Added on 15 February 2011 by Emma Bossom

An International Approach to Flight Crew Training Standards

The Annual RAeS International Flight Crew Training Conference is well established and highly successful.  The 2011 Conference aims to seek solutions on how best to consider flight crew training standards from an international perspective.

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LECTURE: Europe’s Future Launch Vehicles Programme

Added on 25 January 2011 by Emma Bossom

The world launcher market is evolving fast with new competitors entering each year.  In 2011 the European Space Agency (ESA) will begin operations with two new vehicles – Soyuz and Vega.  Meanwhile Ariane 5 remains the number one choice for launching commercial geostationary satellites.

In 2012 Europe’s Space Ministers will decide whether to upgrade Ariane 5 – the so-called Ariane 5 Mid-life Extension (ME) – and/or to begin the definition and development of Ariane 6.

ESA’s Future Launcher Preparatory Programme (FLPP) has been assessing the systems, technologies and requirements for Europe’s future launchers and Guy Pilchen will provide an authoritative view of the options being considered for the future, including:

  • current status of the down-selection of launch system concept
  • the technology developments required for reduced-mass structures and stages, thus underpinning cost optimized launch systems
  • development status of integrated demonstrators, including the mid-scale demonstrator of a Staged Combustion High Thrust Engin.

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Aerospace & Aviation Book Fair 2011

Added on 20 January 2011 by Emma Bossom

Browse and buy a wide range of aviation & aerospace literature

The Royal Aeronautical Society is pleased to be holding its third annual Book Sale at No.4 Hamilton Place. This is a great opportunity for both RAeS members and enthusiasts to leaf through and purchase a wide selection of aviation and aerospace books and publications.

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LECTURE: Missed Approaches - Politics of Airport Planning

Added on 17 January 2011 by jamesallen

‘Cleared to Land’ is a critical review of the politics of planning and the political scheming that took place during the search for London’s 3rd airport. Why was Stansted selected when it didn’t meet any of the criteria laid down for the 3rd airport? How were the costs distorted to favour Stansted in the face of public opposition to it? And who was the puppet master pulling the political strings behind the scenes?  Cleared to Land offers some insights into the machinations of government and the planning process and advocates that if the saga of Terminal Five and the Third runway at Heathrow are anything to go by then nothing has really changed during the last 40 years.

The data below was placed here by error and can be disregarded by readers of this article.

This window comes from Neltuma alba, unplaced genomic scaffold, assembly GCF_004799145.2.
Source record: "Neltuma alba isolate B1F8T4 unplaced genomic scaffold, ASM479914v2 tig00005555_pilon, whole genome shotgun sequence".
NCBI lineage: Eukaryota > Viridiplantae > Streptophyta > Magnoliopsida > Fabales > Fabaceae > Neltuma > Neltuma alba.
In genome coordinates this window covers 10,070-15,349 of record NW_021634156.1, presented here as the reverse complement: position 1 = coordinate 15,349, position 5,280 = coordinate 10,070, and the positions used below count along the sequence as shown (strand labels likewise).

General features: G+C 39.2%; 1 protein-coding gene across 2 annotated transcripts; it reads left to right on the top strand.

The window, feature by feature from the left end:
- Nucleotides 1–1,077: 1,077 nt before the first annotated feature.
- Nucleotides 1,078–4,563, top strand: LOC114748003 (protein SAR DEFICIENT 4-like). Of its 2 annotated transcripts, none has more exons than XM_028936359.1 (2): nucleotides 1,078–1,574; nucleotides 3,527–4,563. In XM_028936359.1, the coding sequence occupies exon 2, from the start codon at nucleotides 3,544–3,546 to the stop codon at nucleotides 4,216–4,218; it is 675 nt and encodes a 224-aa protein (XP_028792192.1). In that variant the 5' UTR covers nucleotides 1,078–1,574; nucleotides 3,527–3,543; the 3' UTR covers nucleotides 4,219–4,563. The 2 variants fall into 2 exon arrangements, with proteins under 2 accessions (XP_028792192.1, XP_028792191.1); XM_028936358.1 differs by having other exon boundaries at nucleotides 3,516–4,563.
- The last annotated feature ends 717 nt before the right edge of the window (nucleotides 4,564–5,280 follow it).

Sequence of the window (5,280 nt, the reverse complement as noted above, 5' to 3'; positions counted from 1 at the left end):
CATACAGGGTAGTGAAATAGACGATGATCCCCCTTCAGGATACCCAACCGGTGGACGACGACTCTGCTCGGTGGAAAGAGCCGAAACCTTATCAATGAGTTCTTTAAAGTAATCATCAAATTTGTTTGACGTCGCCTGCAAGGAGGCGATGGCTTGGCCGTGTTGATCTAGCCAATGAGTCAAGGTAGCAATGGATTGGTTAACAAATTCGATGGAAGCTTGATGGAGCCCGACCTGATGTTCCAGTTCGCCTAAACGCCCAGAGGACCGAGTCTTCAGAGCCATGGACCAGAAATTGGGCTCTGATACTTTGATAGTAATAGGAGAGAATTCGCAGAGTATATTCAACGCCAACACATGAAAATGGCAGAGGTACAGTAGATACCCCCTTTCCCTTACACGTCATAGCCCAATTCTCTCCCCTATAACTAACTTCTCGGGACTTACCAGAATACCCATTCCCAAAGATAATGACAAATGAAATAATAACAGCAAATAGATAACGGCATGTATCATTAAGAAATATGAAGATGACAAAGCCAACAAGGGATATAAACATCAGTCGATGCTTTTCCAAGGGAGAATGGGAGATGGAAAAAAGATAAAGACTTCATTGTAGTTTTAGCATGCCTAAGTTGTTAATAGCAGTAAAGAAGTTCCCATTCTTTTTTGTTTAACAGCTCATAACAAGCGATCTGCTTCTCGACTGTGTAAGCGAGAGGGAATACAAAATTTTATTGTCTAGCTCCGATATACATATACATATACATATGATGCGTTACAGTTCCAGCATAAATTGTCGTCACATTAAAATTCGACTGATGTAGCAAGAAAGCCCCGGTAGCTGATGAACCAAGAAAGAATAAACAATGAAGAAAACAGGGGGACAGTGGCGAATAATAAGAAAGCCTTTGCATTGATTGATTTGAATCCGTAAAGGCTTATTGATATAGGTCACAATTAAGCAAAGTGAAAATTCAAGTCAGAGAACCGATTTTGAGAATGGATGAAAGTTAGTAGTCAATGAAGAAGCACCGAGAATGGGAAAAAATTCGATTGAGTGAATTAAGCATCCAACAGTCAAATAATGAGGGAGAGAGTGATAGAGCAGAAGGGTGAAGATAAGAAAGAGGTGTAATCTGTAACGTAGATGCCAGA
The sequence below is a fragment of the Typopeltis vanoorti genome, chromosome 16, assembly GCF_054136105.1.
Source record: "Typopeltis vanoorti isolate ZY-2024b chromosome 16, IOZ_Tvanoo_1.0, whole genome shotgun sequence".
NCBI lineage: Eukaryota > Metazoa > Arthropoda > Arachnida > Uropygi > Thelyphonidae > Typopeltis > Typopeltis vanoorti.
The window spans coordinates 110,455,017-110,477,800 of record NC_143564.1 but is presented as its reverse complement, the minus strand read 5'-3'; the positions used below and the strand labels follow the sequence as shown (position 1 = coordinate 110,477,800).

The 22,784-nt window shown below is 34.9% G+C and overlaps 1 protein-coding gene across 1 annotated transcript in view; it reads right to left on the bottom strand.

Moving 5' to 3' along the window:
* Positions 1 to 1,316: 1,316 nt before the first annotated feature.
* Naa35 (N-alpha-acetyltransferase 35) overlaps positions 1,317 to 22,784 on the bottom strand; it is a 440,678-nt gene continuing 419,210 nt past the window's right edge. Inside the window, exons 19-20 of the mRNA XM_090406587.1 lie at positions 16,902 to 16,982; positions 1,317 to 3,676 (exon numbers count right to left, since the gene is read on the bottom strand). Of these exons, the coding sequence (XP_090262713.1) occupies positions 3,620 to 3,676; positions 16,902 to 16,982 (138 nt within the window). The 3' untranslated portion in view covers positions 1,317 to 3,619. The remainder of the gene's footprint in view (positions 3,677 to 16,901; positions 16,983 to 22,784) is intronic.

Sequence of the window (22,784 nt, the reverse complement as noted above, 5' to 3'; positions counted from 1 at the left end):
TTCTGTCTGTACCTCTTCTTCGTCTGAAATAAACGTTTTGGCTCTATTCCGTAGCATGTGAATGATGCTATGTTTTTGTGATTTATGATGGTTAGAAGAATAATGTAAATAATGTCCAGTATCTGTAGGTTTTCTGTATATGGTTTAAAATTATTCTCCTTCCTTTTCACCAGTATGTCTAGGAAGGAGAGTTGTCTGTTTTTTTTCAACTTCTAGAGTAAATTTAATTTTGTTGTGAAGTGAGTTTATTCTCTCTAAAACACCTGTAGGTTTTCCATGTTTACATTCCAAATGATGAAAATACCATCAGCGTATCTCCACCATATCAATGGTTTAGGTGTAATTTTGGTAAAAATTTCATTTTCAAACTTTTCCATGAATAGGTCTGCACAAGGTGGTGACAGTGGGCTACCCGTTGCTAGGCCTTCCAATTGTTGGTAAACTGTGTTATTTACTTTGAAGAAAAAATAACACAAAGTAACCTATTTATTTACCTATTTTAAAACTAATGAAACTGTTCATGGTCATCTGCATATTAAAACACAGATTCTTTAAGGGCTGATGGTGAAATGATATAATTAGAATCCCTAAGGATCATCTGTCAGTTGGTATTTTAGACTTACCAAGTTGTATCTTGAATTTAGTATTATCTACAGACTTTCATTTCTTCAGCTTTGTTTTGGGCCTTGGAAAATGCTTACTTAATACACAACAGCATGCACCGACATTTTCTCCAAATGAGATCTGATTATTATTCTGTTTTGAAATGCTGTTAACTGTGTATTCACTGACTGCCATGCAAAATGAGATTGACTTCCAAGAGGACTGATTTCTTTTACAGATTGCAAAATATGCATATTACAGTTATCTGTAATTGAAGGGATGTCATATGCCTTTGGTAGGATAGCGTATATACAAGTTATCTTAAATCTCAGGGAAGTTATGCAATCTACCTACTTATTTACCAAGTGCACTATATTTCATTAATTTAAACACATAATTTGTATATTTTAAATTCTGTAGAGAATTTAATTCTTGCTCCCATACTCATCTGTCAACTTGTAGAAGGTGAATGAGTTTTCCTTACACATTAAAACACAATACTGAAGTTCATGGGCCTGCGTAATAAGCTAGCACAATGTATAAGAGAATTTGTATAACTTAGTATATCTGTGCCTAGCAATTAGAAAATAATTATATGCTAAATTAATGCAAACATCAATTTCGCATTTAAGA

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LECTURE: Air & Space Academy, France

Added on 13 January 2011 by Emma Bossom

The French Air & Space Academy will be visiting the UK and will host an informative evening of aerospace lectures. The evening will commence with a presentation of the Air & Space Academy hosted by Gerard Brachet and will be followed by three short presentations by aerospace experts.

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RAeS ANNUAL CONFERENCE: Aerospace 2011: Funding the Future

Added on 12 January 2011 by Royal Aeronautical Society

Taking place on the 13th & 14th April 2011 at the Society’s Headquarters, Aerospace 2011: Funding the Future will focus on Aerospace & Aviation in an Age of Austerity and address how both the civil and defence communities can look to overcome economic uncertainties and grow business in the coming years.

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LECTURE: Boeing Flight Test Update on the 747-8 and 787

Added on 07 January 2011 by Emma Bossom

If you’ve ever wanted to know the behind the scenes story of Flight Testing at the Boeing this lecture will take you there.  It will cover some of the most dynamic, risky and interesting testing done to date on the 787 and 747-8 programs.  The lecture will use actual flight test footage of the conditions flown with an explanation of the piloting techniques involved and engineering data gathered.  Each of the videos will have a personal storyline which might surprise the listeners.  It will also be an audience interactive talk with questions to those in attendance before and after each subject.  The topics will range from first flight to maximum brake energy testing on the newest Boeing model airplanes.  The lecture will be divided into three parts: 747-8, 787 and a small section on common type rating between the 787 and 777.  Capt Santoni will be able to relate his personal experiences on the types of testing shown as he has either participated in the actual test or has done similar flights on other models.  There will be time to engage with the speaker after the lecture on any flight test topic of interest.

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LECTURE: Introduction to Mode-S and ADS B

Added on 05 January 2011 by Emma Bossom

As the Single European Sky programme develops Interoperability Regulations on Surveillance, and the UK CAA, in conjunction with DfT, MOD and NATS, progresses the Future Airspace Strategy, the means of delivering future surveillance requirements and the part that ADS-B may play is a key issue. This RAeS Avionics & Systems Group Lecture will introduce the key issues, explore the technical issues and discuss the future strategy and regulatory aspects from both a national and European perspective.

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The European Satellite Navigation Programmes – EGNOS and Galileo

Added on 24 November 2010 by Sam Phillips

Mr Paul Verhoef
European GNSS Programmes Manager at the European Commission

Galileo is Europe’s fully autonomous satellite navigation system which will offer five state-of-the-art navigation services to users worldwide. Once fully deployed, it will feature a constellation of 30 satellites as well as a dedicated global ground infrastructure.

EGNOS is a system that improves the navigation signals of the American GPS system for users in Europe by providing higher accuracy and adding integrity for critical safety-of-life applications especially in the aviation sector. It started delivery of its first service in October 2009.